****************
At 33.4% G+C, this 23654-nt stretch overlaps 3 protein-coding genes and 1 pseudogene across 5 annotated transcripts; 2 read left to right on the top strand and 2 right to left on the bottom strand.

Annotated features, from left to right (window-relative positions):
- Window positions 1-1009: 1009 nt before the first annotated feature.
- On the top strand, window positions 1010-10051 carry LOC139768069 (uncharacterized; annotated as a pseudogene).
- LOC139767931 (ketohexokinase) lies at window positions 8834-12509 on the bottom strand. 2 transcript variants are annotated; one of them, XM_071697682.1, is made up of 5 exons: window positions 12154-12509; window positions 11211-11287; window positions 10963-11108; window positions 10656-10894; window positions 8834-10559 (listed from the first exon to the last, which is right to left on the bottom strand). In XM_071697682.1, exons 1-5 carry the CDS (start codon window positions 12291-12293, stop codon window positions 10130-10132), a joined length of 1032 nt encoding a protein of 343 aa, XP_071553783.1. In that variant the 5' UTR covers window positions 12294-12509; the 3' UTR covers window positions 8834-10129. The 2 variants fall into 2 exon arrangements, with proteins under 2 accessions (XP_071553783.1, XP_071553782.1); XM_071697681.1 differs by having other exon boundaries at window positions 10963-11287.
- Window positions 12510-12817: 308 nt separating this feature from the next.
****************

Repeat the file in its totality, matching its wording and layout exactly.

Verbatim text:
At 33.4% G+C, this 23654-nt stretch overlaps 3 protein-coding genes and 1 pseudogene across 5 annotated transcripts; 2 read left to right on the top strand and 2 right to left on the bottom strand.

Annotated features, from left to right (window-relative positions):
- Window positions 1-1009: 1009 nt before the first annotated feature.
- On the top strand, window positions 1010-10051 carry LOC139768069 (uncharacterized; annotated as a pseudogene).
- LOC139767931 (ketohexokinase) lies at window positions 8834-12509 on the bottom strand. 2 transcript variants are annotated; one of them, XM_071697682.1, is made up of 5 exons: window positions 12154-12509; window positions 11211-11287; window positions 10963-11108; window positions 10656-10894; window positions 8834-10559 (listed from the first exon to the last, which is right to left on the bottom strand). In XM_071697682.1, exons 1-5 carry the CDS (start codon window positions 12291-12293, stop codon window positions 10130-10132), a joined length of 1032 nt encoding a protein of 343 aa, XP_071553783.1. In that variant the 5' UTR covers window positions 12294-12509; the 3' UTR covers window positions 8834-10129. The 2 variants fall into 2 exon arrangements, with proteins under 2 accessions (XP_071553783.1, XP_071553782.1); XM_071697681.1 differs by having other exon boundaries at window positions 10963-11287.
- Window positions 12510-12817: 308 nt separating this feature from the next.